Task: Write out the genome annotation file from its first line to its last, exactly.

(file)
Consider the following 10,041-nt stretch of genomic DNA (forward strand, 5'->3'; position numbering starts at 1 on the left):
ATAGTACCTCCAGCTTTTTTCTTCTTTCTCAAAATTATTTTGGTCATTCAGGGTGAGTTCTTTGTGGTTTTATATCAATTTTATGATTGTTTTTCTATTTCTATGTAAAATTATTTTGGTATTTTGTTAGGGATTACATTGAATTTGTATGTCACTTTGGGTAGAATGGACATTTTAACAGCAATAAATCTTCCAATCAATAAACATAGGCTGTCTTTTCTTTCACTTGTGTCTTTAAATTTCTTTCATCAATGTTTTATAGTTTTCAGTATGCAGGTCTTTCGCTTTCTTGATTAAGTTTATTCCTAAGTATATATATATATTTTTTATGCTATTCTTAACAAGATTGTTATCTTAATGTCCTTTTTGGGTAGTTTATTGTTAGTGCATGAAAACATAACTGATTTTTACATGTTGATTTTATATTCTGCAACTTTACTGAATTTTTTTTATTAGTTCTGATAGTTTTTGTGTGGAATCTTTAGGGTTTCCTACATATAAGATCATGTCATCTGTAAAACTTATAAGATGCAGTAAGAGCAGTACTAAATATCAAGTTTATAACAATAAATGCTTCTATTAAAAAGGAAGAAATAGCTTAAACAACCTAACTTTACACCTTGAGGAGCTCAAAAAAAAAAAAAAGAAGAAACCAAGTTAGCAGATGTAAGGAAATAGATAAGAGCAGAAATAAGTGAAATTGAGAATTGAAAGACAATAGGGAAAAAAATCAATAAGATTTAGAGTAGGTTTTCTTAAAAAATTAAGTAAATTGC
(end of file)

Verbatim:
Consider the following 10,041-nt stretch of genomic DNA (forward strand, 5'->3'; position numbering starts at 1 on the left):
ATAGTACCTCCAGCTTTTTTCTTCTTTCTCAAAATTATTTTGGTCATTCAGGGTGAGTTCTTTGTGGTTTTATATCAATTTTATGATTGTTTTTCTATTTCTATGTAAAATTATTTTGGTATTTTGTTAGGGATTACATTGAATTTGTATGTCACTTTGGGTAGAATGGACATTTTAACAGCAATAAATCTTCCAATCAATAAACATAGGCTGTCTTTTCTTTCACTTGTGTCTTTAAATTTCTTTCATCAATGTTTTATAGTTTTCAGTATGCAGGTCTTTCGCTTTCTTGATTAAGTTTATTCCTAAGTATATATATATATTTTTTATGCTATTCTTAACAAGATTGTTATCTTAATGTCCTTTTTGGGTAGTTTATTGTTAGTGCATGAAAACATAACTGATTTTTACATGTTGATTTTATATTCTGCAACTTTACTGAATTTTTTTTATTAGTTCTGATAGTTTTTGTGTGGAATCTTTAGGGTTTCCTACATATAAGATCATGTCATCTGTAAAACTTATAAGATGCAGTAAGAGCAGTACTAAATATCAAGTTTATAACAATAAATGCTTCTATTAAAAAGGAAGAAATAGCTTAAACAACCTAACTTTACACCTTGAGGAGCTCAAAAAAAAAAAAAAGAAGAAACCAAGTTAGCAGATGTAAGGAAATAGATAAGAGCAGAAATAAGTGAAATTGAGAATTGAAAGACAATAGGGAAAAAAATCAATAAGATTTAGAGTAGGTTTTCTTAAAAAATTAAGTAAATTGC